This season, 0.8% of plate appearances ended with a hit-by-pitch. Over Shane Victorino’s career, 1.6% of his plate appearances have ended with a hit-by-pitch. Batting lefty, that rate has been just 0.9%. But this year Victorino has temporarily given up switch-hitting, batting righty against righties and lefties alike. Batting righty against a lefty, he’s been hit 4.1% of the time. Batting righty against a righty, he’s been hit 10% of the time. This season, over 125 plate appearances against righties batting righty, Victorino’s been drilled 13 times. Some of that, of course, is due to same-handed pitchers being more willing to work inside. The rest of that is because it’s Shane Victorino.

And because it’s Victorino, and because his team is still alive and moving on to the ALCS, we might see an even closer hit-by-pitch yet. You can’t put anything past Shane Victorino. Not even barely-inside pitches.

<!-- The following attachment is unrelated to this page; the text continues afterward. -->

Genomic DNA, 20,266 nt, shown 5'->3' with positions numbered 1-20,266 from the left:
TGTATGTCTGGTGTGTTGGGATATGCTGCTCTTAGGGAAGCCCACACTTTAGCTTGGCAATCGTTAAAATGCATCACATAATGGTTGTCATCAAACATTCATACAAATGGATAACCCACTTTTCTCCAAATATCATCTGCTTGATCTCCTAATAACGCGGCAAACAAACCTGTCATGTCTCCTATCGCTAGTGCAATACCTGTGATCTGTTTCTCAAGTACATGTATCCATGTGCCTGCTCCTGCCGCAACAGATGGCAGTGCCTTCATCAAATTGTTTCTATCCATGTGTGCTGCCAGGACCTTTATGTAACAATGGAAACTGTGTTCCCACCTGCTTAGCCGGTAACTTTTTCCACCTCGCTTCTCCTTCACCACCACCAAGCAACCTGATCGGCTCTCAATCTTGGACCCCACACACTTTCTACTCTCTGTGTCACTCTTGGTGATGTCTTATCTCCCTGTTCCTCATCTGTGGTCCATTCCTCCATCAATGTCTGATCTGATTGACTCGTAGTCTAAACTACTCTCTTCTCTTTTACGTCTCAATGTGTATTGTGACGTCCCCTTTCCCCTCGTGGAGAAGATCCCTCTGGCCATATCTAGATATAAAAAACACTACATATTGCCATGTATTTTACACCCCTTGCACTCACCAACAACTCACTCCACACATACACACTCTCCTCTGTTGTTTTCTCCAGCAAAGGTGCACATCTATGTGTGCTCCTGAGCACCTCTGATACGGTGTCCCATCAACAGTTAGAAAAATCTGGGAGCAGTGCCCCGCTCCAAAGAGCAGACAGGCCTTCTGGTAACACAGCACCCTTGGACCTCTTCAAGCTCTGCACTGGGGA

Jeff made Lookout Landing a thing, but he does not still write there about the Mariners. He does write here, sometimes about the Mariners, but usually not.

Newest Most Voted
Inline Feedbacks
View all comments
10 years ago

Seems like the problem is he’s not used to reacting to the righty on righty inside pitch, having been a switch hitter for so long.

10 years ago
Reply to  Jeff Sullivan

Basically no survival instinct.

10 years ago
Reply to  Jeff Sullivan

You would think standing so close to the plate would make it really tough for him to turn on middle-in pitches for much power.

10 years ago
Reply to  thelasershow

I would argue he’s plenty used to reacting to the righty on righty inside pitch, as he has clearly demonstrated above average ability to move directly into them.

10 years ago
Reply to  Nate

The game 4 slow-mow shows him squaring up and actually looks like a perfectly executed bunt, with his elbow.

Dayton Moore
10 years ago
Reply to  thelasershow

A hit by pitch is as good as a walk.

Da Bear
10 years ago
Reply to  Dayton Moore

Ray Chapman begs to differ.

10 years ago
Reply to  Da Bear